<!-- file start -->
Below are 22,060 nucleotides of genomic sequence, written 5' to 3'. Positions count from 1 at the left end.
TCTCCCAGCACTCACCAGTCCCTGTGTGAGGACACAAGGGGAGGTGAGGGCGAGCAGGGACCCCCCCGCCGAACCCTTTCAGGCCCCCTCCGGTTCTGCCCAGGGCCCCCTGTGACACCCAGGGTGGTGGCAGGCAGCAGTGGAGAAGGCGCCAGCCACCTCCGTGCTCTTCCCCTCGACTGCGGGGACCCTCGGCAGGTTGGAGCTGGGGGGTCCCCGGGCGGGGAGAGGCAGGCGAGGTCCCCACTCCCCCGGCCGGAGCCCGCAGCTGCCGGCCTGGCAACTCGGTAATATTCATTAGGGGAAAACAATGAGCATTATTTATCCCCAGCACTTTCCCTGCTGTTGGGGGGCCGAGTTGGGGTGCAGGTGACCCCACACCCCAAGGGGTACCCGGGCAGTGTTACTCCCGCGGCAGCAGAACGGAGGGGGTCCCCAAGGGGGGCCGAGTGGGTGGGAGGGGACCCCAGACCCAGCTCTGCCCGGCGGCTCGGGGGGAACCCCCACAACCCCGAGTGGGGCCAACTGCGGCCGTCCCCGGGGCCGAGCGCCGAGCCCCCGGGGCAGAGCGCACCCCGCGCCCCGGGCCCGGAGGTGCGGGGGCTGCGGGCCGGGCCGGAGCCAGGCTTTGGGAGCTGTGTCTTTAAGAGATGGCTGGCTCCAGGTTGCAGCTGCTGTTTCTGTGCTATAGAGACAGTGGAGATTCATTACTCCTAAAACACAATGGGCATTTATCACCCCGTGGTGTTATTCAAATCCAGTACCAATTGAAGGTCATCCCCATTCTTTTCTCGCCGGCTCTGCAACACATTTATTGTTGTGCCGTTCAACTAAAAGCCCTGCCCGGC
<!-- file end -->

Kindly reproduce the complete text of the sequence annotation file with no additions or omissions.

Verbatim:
Below are 22,060 nucleotides of genomic sequence, written 5' to 3'. Positions count from 1 at the left end.
TCTCCCAGCACTCACCAGTCCCTGTGTGAGGACACAAGGGGAGGTGAGGGCGAGCAGGGACCCCCCCGCCGAACCCTTTCAGGCCCCCTCCGGTTCTGCCCAGGGCCCCCTGTGACACCCAGGGTGGTGGCAGGCAGCAGTGGAGAAGGCGCCAGCCACCTCCGTGCTCTTCCCCTCGACTGCGGGGACCCTCGGCAGGTTGGAGCTGGGGGGTCCCCGGGCGGGGAGAGGCAGGCGAGGTCCCCACTCCCCCGGCCGGAGCCCGCAGCTGCCGGCCTGGCAACTCGGTAATATTCATTAGGGGAAAACAATGAGCATTATTTATCCCCAGCACTTTCCCTGCTGTTGGGGGGCCGAGTTGGGGTGCAGGTGACCCCACACCCCAAGGGGTACCCGGGCAGTGTTACTCCCGCGGCAGCAGAACGGAGGGGGTCCCCAAGGGGGGCCGAGTGGGTGGGAGGGGACCCCAGACCCAGCTCTGCCCGGCGGCTCGGGGGGAACCCCCACAACCCCGAGTGGGGCCAACTGCGGCCGTCCCCGGGGCCGAGCGCCGAGCCCCCGGGGCAGAGCGCACCCCGCGCCCCGGGCCCGGAGGTGCGGGGGCTGCGGGCCGGGCCGGAGCCAGGCTTTGGGAGCTGTGTCTTTAAGAGATGGCTGGCTCCAGGTTGCAGCTGCTGTTTCTGTGCTATAGAGACAGTGGAGATTCATTACTCCTAAAACACAATGGGCATTTATCACCCCGTGGTGTTATTCAAATCCAGTACCAATTGAAGGTCATCCCCATTCTTTTCTCGCCGGCTCTGCAACACATTTATTGTTGTGCCGTTCAACTAAAAGCCCTGCCCGGC